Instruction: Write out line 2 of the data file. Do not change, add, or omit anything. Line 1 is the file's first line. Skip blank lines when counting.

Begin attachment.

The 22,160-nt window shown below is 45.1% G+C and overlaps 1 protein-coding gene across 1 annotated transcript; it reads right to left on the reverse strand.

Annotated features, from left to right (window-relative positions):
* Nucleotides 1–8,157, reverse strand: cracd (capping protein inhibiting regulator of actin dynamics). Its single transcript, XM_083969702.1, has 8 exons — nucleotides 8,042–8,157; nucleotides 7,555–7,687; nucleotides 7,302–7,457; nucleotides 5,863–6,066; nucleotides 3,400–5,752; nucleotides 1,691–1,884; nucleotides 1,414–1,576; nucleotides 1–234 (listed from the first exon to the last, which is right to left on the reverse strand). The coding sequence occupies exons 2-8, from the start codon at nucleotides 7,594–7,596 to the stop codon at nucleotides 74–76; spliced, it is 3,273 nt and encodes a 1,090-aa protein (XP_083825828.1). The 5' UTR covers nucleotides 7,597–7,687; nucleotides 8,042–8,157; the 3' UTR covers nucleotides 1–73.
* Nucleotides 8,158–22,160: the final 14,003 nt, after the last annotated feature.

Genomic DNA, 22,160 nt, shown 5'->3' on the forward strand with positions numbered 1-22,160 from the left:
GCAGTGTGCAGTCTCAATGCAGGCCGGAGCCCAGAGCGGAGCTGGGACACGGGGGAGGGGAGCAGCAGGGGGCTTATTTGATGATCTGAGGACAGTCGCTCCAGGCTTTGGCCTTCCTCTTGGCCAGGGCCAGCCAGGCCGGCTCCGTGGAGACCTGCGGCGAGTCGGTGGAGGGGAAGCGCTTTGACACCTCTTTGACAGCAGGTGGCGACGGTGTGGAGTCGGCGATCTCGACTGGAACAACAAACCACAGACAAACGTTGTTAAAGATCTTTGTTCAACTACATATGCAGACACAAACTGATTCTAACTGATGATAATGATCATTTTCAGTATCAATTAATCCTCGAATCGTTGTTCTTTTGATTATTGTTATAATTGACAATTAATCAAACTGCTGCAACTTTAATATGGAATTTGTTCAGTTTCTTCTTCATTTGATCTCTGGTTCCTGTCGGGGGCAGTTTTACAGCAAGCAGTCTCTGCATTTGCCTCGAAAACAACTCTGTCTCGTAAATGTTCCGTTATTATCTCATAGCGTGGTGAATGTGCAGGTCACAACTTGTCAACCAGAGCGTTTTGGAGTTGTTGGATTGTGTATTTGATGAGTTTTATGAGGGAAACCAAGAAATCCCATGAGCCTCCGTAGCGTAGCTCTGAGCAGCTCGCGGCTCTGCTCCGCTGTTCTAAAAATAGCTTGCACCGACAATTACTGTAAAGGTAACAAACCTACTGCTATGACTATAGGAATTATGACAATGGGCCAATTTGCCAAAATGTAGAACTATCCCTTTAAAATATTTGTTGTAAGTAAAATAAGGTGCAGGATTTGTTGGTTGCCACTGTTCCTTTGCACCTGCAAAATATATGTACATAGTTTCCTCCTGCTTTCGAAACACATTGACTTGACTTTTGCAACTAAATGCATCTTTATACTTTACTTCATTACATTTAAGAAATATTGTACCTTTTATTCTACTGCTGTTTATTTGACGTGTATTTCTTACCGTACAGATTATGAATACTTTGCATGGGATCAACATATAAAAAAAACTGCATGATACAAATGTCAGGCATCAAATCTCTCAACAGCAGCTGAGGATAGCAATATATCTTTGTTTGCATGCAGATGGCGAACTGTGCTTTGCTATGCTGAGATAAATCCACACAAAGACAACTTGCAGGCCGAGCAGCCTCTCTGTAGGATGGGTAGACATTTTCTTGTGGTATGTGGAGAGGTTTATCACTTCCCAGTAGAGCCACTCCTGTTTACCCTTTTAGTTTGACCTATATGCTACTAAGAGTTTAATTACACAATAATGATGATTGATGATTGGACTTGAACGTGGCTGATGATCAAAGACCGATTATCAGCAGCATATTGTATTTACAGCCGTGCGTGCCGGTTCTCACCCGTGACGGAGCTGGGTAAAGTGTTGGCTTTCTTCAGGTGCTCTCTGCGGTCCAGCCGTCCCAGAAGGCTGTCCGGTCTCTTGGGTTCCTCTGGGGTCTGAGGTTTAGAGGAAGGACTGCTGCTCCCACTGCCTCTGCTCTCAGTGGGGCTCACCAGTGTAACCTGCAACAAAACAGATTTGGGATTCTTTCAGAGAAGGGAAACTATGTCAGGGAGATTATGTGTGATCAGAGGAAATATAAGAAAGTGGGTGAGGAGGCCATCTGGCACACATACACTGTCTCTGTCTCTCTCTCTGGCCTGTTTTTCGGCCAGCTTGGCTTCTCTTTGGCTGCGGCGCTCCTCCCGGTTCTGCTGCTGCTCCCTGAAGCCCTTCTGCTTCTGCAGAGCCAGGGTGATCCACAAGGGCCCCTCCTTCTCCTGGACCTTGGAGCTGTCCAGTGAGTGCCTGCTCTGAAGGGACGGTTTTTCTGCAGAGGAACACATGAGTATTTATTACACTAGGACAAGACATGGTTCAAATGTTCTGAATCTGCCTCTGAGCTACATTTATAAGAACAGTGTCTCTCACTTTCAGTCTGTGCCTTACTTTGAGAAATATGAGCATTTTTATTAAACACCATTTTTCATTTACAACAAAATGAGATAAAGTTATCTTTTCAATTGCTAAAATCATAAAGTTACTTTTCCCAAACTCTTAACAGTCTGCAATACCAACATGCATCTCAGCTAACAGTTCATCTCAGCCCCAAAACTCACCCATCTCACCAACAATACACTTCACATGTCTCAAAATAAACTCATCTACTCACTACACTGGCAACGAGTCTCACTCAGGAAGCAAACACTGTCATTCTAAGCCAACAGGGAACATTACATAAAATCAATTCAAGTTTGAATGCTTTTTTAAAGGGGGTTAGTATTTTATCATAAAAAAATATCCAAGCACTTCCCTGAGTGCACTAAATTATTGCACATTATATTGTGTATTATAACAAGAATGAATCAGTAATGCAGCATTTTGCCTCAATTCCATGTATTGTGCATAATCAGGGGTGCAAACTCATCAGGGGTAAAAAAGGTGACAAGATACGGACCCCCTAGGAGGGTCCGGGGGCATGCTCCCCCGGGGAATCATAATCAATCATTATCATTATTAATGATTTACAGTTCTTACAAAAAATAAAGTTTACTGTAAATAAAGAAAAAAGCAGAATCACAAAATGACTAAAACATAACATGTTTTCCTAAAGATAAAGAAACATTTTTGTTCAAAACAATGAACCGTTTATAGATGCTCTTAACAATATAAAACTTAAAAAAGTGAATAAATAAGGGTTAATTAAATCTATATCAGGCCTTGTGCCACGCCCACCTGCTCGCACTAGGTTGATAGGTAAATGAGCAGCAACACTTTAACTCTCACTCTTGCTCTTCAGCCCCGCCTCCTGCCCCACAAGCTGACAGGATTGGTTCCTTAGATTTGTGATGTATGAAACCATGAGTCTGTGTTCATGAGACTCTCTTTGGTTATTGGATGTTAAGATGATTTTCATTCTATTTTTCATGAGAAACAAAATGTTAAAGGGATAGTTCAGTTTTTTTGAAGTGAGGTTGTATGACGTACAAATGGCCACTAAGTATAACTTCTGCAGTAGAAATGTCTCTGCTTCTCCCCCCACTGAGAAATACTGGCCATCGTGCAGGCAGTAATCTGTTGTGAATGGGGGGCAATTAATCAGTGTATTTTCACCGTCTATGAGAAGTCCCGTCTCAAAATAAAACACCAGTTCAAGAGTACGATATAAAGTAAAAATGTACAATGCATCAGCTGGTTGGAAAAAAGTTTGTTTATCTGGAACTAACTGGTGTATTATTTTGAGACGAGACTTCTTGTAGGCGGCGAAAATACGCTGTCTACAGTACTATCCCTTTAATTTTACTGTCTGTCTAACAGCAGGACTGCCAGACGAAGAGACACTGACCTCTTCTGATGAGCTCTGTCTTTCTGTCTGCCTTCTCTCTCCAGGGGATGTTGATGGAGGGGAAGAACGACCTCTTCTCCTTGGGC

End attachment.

Annotated features, from left to right (window-relative positions):